The Narrative Arch
I never thought I'd write a novel.
Long ago I got an MFA in poetry, and soon after branched out to write creative nonfiction as well. Art crafted around moments as real and solid as stone.
Plot intimidated me.
Then about four years ago, I started writing a picture book. But no, it wouldn't stop. It had more to do, to say. What was this thing? I did some research and discovered the world of middle grade fiction, the novels with main characters around 12 years of age that are more complex in language and plot than early chapter books, but more about belonging and less about sexuality than young adult novels.
Strangely enough, the plot of my adventure fantasy came pretty easy in general. But there are many levels to plot, and pacing and tension are perhaps the most important in kidlit because of the audience's attention span. Lucky for me I enjoy revising.
Last month I took a roadtrip to Vermont to spend time with a writer friend, and we visited Rock Scissors Paper gallery and workshop. Thea Alvin's mortar-less stone arches spoke to me. Actually, they shouted. I live in a world of metaphors, and here I was surrounded by the narrative arc in all its variety, improbability, and beauty.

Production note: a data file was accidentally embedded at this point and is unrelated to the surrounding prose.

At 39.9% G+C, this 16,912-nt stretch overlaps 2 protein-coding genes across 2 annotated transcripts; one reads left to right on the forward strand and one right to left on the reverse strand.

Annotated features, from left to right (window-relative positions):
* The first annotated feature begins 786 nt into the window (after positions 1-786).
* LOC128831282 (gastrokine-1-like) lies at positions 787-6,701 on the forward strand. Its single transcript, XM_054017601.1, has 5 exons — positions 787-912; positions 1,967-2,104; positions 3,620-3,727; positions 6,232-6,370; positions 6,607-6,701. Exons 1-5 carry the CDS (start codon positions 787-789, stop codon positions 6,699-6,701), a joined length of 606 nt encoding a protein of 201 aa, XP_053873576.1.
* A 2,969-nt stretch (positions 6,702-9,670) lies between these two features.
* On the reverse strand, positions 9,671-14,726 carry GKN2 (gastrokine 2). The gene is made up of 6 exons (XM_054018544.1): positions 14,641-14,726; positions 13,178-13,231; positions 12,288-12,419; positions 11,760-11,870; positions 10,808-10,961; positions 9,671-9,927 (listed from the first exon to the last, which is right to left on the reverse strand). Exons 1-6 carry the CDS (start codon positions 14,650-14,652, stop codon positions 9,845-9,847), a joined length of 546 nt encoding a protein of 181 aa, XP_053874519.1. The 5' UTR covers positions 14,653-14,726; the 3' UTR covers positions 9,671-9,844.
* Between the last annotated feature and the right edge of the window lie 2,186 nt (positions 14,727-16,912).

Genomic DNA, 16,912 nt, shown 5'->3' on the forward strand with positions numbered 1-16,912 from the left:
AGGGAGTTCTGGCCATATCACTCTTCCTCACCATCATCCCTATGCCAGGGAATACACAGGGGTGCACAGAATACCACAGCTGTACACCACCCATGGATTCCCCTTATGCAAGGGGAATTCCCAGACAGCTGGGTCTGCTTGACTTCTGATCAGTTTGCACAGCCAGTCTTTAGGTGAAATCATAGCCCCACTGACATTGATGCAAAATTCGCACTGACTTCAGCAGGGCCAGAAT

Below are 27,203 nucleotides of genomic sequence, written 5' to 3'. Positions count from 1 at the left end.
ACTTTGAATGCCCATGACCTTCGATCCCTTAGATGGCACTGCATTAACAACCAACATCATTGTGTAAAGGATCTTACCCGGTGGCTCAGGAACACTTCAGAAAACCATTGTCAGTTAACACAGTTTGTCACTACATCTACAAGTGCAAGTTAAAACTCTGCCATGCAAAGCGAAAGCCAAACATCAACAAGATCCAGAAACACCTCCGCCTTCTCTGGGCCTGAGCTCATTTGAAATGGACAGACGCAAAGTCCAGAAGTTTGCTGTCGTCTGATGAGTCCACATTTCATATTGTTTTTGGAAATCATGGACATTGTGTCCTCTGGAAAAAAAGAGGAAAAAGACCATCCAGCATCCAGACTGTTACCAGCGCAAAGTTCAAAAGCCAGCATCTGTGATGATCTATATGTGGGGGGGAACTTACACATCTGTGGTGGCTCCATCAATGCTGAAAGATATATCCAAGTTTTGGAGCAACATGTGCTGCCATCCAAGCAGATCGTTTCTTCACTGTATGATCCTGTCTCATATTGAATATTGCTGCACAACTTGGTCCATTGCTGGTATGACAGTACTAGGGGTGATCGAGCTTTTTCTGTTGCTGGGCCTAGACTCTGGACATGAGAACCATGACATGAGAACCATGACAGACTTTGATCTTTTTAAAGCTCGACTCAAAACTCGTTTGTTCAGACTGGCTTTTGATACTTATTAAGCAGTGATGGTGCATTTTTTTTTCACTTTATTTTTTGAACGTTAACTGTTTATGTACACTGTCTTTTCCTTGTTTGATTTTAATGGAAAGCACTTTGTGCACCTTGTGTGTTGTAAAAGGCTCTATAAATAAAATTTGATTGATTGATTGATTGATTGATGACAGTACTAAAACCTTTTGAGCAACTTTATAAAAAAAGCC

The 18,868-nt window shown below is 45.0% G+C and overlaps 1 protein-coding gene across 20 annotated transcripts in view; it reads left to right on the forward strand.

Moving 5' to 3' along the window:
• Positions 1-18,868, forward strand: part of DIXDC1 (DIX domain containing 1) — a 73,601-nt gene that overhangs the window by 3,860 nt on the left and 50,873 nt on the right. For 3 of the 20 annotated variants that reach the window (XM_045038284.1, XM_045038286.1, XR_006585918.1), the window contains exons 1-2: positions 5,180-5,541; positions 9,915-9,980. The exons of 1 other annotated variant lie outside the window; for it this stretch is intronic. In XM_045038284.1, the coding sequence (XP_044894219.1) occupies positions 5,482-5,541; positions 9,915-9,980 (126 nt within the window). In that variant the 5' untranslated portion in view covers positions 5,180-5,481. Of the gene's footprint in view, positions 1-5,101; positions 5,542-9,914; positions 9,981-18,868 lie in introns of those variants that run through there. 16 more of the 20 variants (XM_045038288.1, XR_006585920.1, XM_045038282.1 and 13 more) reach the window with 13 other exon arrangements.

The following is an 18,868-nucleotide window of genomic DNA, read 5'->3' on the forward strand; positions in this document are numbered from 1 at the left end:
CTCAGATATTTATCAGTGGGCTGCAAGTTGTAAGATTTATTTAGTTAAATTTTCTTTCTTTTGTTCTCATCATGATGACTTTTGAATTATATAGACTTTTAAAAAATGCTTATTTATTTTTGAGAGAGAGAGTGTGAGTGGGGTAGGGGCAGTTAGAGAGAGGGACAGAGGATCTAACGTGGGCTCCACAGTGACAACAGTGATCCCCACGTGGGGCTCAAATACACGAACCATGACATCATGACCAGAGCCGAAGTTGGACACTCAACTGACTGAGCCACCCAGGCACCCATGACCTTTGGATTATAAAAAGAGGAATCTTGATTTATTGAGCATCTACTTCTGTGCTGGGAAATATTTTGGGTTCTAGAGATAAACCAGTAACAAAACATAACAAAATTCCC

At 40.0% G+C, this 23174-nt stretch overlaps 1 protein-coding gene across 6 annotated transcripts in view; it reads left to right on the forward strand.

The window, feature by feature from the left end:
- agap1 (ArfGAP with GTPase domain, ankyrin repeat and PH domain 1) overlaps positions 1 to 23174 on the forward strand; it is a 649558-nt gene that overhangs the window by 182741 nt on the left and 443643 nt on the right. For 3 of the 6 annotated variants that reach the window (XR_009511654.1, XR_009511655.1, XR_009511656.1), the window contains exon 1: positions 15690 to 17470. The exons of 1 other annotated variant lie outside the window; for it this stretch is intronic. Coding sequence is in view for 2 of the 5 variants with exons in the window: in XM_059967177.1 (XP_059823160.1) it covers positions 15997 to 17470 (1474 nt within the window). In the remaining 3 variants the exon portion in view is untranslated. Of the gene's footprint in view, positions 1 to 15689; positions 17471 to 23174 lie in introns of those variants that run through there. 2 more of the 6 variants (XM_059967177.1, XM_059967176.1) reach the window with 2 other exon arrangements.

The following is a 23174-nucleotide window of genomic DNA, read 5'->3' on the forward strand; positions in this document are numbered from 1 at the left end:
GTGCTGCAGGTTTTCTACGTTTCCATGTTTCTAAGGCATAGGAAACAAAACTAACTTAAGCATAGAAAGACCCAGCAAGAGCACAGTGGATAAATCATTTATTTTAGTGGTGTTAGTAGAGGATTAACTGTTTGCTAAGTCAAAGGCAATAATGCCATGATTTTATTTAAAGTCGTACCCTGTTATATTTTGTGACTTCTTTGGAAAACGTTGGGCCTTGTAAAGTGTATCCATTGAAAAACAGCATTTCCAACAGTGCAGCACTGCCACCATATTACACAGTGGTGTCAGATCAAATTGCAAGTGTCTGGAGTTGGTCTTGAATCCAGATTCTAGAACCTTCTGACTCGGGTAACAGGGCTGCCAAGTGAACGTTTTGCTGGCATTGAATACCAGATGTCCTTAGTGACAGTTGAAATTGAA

Thea Alvin builds wooden frames for her projects and places the rocks, gaging the pressure they exert on each other, using gravity to her advantage to lock the parts together. When she's done, she gives the structure a shake. If it's solid, she takes down the wooden frame.
If not, she revises.
There is no use trying to prop up a stone arch or a narrative arc. They must stand on their own. For my purposes, the rocks are inciting incident, rising action, turning point, falling action, rock bottom, climax, and denouement.
The readers provide the gravity. It's up to me to get the tension right so nothing comes crashing down.
I write, read, recreate, and raise kids in rural Pennsylvania. I teach part-time in Outdoor Recreation Leadership, Creative Writing, and Women's Studies at Mansfield University.